Some makers of proprietary CMS software who also host your website can make it difficult for you to move elsewhere for web hosting without also dropping the CMS software.
You may need to pay extra for plug-ins to support podcasting, e-commerce, and other functionality, even if you use open source CMS software. Many businesses will get to a point where they want to put content on their website beyond what’s supported by their CMS software, whether that’s hosting podcast content, providing an online e-commerce store, or adding interactive widgets.
Even if you go with a free and open source content management system, you may need to pay for additional plug-ins to gain the ability to provide your website users with this more advanced content.
This is part of what keeps open source software ecosystems afloat—the large number of paid plug-ins, themes, services, and developers who create new software content, which in turn enables you to create new web content. With a paid CMS software package, you might get more functionality up front but may find yourself needing to upgrade your plan to get additional features as you need them later.
Q: What is a content management system?
A: A content management system, or CMS, is a unified platform that is designed to make it easy for non-programmers to create high-quality websites.
Behind the scenes, CMS software is comprised of a content management application and a content delivery application. The management application is what you use to create, edit, and update your web content, while the content delivery application is what actually serves this content to visitors to your website. CMS software gets installed onto the servers that host your actual website.
When web developers talk about “migrating” to a new CMS software package or migrating to a new server/web host, this is what they’re talking about. As a content creator, the CMS software is the interface or dashboard that you use to interact with your website. It allows you to draft posts, edit content, schedule postings, review comments, check your analytics, and more.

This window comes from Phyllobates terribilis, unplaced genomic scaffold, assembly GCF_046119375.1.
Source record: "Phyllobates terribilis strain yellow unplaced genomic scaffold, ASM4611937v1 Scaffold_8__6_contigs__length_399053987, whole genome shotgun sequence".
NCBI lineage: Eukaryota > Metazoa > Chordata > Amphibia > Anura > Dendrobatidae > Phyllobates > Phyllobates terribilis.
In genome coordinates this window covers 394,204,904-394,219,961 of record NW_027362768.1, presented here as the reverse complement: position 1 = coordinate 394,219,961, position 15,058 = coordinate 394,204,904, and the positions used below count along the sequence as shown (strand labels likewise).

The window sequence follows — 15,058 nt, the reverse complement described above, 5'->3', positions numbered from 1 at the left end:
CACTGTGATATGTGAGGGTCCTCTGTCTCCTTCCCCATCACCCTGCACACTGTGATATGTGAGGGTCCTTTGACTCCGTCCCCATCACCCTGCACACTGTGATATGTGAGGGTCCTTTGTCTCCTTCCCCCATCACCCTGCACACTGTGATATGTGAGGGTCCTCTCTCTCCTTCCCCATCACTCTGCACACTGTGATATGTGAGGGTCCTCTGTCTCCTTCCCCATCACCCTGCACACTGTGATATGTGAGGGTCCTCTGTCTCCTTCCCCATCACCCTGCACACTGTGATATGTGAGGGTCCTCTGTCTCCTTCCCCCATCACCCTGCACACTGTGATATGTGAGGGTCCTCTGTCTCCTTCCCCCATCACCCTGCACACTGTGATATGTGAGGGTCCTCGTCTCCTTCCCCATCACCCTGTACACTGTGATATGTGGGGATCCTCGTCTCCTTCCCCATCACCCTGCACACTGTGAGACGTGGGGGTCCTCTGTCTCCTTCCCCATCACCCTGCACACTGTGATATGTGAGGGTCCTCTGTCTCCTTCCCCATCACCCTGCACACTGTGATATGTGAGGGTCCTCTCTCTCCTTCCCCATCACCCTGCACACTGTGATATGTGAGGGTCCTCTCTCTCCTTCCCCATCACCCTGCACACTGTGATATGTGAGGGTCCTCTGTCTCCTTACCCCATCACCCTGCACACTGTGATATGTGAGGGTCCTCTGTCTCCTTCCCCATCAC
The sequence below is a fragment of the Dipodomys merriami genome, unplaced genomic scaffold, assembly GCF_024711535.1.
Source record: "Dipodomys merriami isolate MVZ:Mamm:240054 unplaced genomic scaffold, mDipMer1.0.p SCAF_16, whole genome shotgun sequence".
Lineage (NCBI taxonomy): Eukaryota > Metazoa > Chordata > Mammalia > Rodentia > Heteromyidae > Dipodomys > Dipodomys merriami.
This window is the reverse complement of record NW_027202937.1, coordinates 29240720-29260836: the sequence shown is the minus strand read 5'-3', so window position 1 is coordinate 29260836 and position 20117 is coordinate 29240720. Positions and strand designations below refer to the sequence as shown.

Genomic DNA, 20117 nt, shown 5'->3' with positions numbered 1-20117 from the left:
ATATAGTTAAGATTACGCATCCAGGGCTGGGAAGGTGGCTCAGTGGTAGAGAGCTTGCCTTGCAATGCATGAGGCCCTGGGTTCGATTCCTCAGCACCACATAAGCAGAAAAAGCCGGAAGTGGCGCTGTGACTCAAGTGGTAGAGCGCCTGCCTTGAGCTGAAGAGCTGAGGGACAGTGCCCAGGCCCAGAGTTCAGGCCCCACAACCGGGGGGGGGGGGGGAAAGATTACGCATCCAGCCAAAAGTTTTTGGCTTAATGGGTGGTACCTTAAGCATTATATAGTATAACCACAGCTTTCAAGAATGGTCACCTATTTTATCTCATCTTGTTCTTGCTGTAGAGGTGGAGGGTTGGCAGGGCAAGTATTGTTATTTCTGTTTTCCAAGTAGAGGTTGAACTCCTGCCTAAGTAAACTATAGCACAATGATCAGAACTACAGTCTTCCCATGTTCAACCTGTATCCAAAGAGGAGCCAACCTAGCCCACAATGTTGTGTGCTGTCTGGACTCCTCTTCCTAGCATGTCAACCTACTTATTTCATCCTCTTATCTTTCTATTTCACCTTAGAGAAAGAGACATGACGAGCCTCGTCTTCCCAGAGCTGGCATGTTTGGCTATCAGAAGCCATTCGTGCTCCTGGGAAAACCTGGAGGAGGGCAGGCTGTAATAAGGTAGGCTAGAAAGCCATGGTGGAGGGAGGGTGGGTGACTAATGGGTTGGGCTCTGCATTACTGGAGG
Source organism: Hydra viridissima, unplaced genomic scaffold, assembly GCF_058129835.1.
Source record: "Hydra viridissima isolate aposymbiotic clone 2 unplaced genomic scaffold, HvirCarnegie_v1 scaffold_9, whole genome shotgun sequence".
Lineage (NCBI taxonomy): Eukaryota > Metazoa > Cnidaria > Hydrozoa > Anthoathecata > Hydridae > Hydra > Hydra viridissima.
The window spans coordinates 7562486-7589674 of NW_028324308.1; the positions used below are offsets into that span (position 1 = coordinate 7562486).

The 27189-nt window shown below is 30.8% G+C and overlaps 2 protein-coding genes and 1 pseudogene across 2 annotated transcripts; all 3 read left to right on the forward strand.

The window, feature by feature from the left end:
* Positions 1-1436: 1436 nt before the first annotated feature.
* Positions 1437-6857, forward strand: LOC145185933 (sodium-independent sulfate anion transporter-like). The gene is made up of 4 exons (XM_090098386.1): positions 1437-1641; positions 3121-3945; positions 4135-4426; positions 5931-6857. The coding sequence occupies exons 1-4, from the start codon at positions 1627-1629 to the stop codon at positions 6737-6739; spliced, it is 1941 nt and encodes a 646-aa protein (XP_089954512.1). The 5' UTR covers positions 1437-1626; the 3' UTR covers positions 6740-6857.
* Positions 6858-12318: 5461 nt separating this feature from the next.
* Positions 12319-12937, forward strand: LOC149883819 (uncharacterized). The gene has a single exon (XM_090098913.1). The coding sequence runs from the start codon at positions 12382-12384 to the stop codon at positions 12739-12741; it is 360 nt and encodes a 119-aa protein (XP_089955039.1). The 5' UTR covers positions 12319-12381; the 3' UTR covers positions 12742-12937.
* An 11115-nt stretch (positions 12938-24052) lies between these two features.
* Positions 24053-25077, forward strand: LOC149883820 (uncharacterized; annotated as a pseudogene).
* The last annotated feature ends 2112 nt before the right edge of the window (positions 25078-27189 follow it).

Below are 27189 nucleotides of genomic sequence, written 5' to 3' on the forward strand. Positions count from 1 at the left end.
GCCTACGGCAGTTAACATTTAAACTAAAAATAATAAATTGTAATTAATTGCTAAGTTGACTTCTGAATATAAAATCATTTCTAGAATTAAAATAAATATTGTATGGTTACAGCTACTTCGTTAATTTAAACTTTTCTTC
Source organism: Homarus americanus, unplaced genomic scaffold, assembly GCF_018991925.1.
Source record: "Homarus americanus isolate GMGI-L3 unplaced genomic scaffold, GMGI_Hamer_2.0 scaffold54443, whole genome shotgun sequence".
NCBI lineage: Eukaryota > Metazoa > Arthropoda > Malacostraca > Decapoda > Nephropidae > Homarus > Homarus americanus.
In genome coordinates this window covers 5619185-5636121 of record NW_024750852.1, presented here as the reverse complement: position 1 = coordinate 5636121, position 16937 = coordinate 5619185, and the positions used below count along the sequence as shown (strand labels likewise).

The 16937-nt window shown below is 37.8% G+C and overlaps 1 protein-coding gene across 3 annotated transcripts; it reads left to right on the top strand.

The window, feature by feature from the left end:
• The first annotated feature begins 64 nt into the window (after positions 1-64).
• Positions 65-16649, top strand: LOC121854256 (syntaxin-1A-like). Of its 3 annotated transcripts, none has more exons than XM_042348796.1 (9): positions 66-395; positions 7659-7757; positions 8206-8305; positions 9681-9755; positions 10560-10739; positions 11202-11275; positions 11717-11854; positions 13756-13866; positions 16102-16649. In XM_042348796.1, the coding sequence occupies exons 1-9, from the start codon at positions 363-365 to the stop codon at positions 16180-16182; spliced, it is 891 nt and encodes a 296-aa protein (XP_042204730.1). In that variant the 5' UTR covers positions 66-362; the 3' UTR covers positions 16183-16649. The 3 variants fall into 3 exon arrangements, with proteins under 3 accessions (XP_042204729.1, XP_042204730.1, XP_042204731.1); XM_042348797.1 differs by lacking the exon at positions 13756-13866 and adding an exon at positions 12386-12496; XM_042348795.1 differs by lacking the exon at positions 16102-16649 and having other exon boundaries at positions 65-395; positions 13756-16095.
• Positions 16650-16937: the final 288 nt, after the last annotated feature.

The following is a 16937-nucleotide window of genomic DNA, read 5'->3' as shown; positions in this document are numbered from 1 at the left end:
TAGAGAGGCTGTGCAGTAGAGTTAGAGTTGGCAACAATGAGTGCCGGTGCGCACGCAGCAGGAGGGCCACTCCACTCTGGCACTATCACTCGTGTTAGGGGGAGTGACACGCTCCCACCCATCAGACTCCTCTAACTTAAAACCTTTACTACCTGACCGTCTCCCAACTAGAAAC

Q: Is CMS software the same thing as web hosting?
A: No, this is a common misconception: CMS software is not web hosting! CMS software is what you make your website with—web hosting is where you put it. Your web host owns a physical computer somewhere (actually, many physical computers) where your web content “lives.”
Signing up for a web host doesn’t give you CMS software, just like buying a plot of land doesn’t automatically give you a house. This misconception stems in part from the fact that many companies do indeed offer both CMS software and web hosting. Most confusingly, some offer them separately! WordPress, for example, offers web hosting through WordPress.com, but that is distinct from its free and open-source CMS software, available at WordPress.org.
If that wasn’t enough confusion, you’ll also need a domain name—that’s your website’s address. Unlike buying a house, you can buy the address for your website separately from your web host.
Q: How is CMS software different from a blogging platform?
A: Many popular CMS software packages are blogging platforms—WordPress, for example, became popular initially among bloggers. Blogging platforms always involve some type of content management system, but usually combine it with free or low-cost web hosting.
WordPress.com, Tumblr, and formerly Google’s Blogger are or were popular blogging platforms, each with their own CMS software. However, CMS software offers a lot more beyond simple blog websites. You can host it on your own website, and extend its capabilities with plug-ins and add-ons for e-commerce, enterprise websites, and more.